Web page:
by Dave DeWitt
Christopher Columbus “discovered” chile peppers in the West Indies on his first voyage to the New World. In his journal for 1493, he wrote, “Also there is much Aji, which is their pepper, and the people won’t eat without it, for they find it very wholesome. One could load fifty caravels a year with it in Hispaniola.”
Illustration by Cyd Riley.
Dr. Diego Chanca, the fleet physician for Columbus on his second voyage, wrote in his journal that the Indians seasoned manioc and sweet potatoes with Aji, and that it was one of their principal foods. Of course, both Columbus and his doctor believed that they had reached the Spice Islands, the East Indies. Not only did Columbus misname the Indians, he also mistook chiles for black pepper, thus giving them the inaccurate name “pepper.” But he did one thing right‑‑he transported chile seeds back to Europe after his first voyage, which began the chile conquest of the rest of the world.
Explorers who followed Columbus to the New World soon learned that chiles were an integral part of the Indians’ culinary, medical, and religious lives. In 1526, just 34 years after Columbus’ first excursion, El Capitan Gonzalo de Oviedo noted that on the Spanish Main, “Indians everywhere grow it in gardens and farms with much diligence and attention because they eat it continuously with almost all their food.”
Bernabe Cobo, a naturalist and historian who traveled throughout Central and South America in the early seventeenth century, estimated that there were at least 40 different varieties. He wrote that there were “some as large as limes or large plums; others, as small as pine nuts or even grains of wheat, and between the two extremes are many different sizes. No less variety is found in color…and the same difference is found in form and shape.” In Peru, he noted that next to maize, Aji was the plant most beloved by the Indians.
Chile peppers were such a novelty to the explorers that rumors were rampant about their medical properties. The Jesuit priest, poet, and historian, Jose de Acosta, wrote in 1590, “Taken moderately, chile helps and comforts the stomach for digestion.” The priest undoubtedly had heard rumors about the reputed aphrodisiac qualities of chiles because he continued his description of chile with the following warning: “But if they take too much, it has bad effects, for of itself it is very hot, fuming, and pierces greatly, so the use thereof is prejudicial to the health of young folks, chiefly to the soul, for it provokes to lust.” Despite the good father’s suspicions, the only thing lustful about chiles was the desire everyone, including the Spanish, had to devour them.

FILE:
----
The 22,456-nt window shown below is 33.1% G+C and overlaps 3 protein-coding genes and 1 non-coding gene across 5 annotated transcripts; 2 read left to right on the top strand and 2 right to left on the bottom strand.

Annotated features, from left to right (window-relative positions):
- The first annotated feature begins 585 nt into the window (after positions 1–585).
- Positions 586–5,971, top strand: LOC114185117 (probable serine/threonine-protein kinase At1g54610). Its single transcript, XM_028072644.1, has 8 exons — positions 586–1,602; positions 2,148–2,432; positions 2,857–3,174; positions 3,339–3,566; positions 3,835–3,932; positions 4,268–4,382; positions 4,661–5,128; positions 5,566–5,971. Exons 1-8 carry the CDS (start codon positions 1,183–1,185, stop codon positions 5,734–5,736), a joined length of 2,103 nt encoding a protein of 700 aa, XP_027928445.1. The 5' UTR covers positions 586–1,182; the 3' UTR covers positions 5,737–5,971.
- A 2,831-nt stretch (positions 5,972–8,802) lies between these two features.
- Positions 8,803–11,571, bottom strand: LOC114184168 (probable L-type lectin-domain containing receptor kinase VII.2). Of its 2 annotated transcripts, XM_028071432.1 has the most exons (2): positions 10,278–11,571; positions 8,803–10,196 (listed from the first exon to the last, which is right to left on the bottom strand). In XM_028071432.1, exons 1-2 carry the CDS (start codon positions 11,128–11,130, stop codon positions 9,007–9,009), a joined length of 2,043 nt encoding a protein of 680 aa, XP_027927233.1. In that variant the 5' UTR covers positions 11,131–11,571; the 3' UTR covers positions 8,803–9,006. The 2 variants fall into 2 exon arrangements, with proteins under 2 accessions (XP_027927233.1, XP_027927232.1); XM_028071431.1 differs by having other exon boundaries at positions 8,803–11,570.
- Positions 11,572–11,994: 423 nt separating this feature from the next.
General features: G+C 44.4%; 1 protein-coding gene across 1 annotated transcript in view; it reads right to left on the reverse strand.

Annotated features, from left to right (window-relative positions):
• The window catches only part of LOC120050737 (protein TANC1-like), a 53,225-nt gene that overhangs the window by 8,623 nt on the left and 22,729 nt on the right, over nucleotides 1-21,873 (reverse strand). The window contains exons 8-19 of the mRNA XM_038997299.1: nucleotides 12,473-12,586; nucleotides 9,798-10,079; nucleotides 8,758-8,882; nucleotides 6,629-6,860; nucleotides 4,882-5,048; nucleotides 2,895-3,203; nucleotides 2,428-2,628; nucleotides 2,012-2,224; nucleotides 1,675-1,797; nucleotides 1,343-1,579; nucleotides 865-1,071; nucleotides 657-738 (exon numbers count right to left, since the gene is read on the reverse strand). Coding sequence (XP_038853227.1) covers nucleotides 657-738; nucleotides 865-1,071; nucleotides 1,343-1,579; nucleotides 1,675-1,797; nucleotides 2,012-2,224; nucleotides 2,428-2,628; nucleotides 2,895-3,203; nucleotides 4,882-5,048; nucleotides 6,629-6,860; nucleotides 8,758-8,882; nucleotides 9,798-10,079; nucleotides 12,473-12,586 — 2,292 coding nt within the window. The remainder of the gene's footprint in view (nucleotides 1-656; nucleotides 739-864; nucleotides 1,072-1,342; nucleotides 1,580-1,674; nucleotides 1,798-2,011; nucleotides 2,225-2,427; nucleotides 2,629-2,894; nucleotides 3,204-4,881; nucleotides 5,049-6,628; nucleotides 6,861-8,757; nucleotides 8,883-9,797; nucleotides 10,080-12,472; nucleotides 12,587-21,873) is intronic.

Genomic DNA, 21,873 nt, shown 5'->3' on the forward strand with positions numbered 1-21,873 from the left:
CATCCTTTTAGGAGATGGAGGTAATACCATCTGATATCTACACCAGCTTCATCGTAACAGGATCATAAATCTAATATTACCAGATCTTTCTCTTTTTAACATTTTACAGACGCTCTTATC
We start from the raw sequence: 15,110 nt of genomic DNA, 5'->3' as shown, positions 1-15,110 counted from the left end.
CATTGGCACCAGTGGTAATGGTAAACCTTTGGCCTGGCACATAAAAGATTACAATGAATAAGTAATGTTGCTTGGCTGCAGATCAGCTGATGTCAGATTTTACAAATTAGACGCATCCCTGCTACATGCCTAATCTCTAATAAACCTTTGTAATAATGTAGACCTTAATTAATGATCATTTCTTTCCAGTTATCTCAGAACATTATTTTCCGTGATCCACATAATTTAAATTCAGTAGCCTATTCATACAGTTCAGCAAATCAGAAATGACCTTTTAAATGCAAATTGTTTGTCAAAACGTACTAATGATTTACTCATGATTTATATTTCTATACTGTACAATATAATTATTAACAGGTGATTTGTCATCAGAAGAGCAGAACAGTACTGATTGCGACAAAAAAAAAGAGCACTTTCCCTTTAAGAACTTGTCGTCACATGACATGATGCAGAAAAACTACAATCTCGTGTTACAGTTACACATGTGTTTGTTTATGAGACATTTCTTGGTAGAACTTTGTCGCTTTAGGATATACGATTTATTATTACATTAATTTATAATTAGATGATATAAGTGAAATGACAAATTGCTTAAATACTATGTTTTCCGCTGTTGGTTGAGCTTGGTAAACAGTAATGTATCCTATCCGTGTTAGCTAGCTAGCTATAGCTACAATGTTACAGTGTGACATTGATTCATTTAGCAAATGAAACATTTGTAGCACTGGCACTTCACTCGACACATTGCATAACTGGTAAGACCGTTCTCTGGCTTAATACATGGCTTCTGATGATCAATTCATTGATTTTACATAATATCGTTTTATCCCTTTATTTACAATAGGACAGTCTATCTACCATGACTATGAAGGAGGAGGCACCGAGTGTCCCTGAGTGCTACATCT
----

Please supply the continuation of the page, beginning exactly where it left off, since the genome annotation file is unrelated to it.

When the Spanish forces under Cortez arrived in Tenochtitlan (now Mexico City) in 1519, they were astounded by the size and complexity of the market at the great plaza of Tlatelolco. According to descriptions by Bernal Daz del Castillo, it resembled a modern flea market, with thousands of vendors hawking every conceivable foodstuff and other products. The noise of the market could be heard three miles away, and some of the soldiers who had traveled to such places as Rome and Constantinople said it was the largest market they had ever seen. Every product had its own section of the market, and chiles were no exception; they were sold in the second aisle to the right. Sometimes chiles were used as a form of money to buy drinks or other small items.
Most of the chiles sold in the market had been collected as tribute, a form of taxation used by the Toltecs and Aztecs and later adopted by the Spanish. The payers of the tribute were the macehuales, the serfs or commoners; the collectors were Indian officials, or later on, Indian officials who worked for the Spanish. The tribute consisted of locally produced goods or crops that were commonly grown, and the tribute of each village was recorded in boxes on codices of drawn or painted pictographs.
According to many sources, chiles were one of the most common tribute items. The chiles were offered to the government in several different forms: as fresh or dried pods, as seed, in two hundred-pound bundles, in willow baskets, and in Spanish bushels. After the chile and the rest of the produce was moved to the capital, it was stored in warehouses and closely guarded, and then sold. Chile peppers were considered to be the most valuable of the tributes.
One of the most famous tribute codices is the Matricula de Tributos, which is part of the Mendocino Codex. This codex was compiled for the first viceroy of New Spain, Antonio de Mendoza, who ordered it painted in order to inform the Emperor Charles V of the wealth of what is now Mexico. Glyphs on the codex indicate the tribute paid to the Aztecs by conquered towns just before the Spanish conquest; the towns on one tribute list (what is now San Luis Potosi) gave 1,600 loads of dry chile to the imperial throne each year!
The Mendocino Codex also reveals an early use of chile peppers as form of punishment. One pictograph shows a father punishing his 11-year-old son by forcing him to inhale smoke from roasting chiles. The same drawing shows a mother threatening her 6-year-old daughter with the same punishment. Today, the Popolocan Indians who live near Oaxaca punish their children in a similar manner.
Wherever they traveled in the New World, Spanish explorers, particularly non-soldiers, collected and transported chile seeds and thus further spread the different varieties. And not only did they adopt the chile as their own, the Spanish also imported foods that they combined with chiles and other native ingredients to create even more complex chile cuisines.
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